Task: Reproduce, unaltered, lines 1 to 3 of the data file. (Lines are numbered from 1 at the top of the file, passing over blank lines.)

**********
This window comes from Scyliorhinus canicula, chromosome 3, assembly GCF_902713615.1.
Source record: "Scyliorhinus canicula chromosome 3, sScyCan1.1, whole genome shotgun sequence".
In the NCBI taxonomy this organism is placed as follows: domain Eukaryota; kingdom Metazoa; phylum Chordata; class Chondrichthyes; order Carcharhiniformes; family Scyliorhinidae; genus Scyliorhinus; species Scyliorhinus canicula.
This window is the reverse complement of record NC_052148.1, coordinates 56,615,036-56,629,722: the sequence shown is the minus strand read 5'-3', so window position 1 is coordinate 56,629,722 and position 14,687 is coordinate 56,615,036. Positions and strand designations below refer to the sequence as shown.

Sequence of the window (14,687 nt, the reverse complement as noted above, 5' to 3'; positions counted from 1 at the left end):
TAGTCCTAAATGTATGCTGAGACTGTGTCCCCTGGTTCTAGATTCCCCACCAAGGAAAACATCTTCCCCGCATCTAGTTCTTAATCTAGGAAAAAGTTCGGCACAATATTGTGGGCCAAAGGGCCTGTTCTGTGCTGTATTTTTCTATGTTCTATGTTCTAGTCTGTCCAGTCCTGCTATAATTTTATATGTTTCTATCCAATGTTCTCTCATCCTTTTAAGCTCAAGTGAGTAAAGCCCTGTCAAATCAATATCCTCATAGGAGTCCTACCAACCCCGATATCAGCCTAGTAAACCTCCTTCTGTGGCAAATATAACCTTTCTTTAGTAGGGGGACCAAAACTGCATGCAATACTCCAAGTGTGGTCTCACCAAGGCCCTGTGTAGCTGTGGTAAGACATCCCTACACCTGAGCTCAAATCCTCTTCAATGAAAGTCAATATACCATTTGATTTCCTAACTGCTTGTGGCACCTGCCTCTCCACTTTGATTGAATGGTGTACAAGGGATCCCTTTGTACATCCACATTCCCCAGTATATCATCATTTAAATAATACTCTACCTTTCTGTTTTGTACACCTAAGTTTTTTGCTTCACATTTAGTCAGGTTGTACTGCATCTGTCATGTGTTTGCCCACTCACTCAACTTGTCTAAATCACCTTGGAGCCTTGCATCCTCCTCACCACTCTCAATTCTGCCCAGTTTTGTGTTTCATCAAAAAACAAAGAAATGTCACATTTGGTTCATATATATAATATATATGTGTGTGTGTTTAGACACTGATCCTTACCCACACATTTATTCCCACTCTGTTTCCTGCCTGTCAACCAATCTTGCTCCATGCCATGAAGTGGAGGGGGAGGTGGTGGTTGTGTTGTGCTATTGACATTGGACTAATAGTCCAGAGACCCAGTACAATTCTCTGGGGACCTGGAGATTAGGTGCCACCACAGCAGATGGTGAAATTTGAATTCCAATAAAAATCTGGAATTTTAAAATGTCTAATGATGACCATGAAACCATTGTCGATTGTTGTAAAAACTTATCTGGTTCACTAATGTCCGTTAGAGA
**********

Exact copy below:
This window comes from Scyliorhinus canicula, chromosome 3, assembly GCF_902713615.1.
Source record: "Scyliorhinus canicula chromosome 3, sScyCan1.1, whole genome shotgun sequence".
In the NCBI taxonomy this organism is placed as follows: domain Eukaryota; kingdom Metazoa; phylum Chordata; class Chondrichthyes; order Carcharhiniformes; family Scyliorhinidae; genus Scyliorhinus; species Scyliorhinus canicula.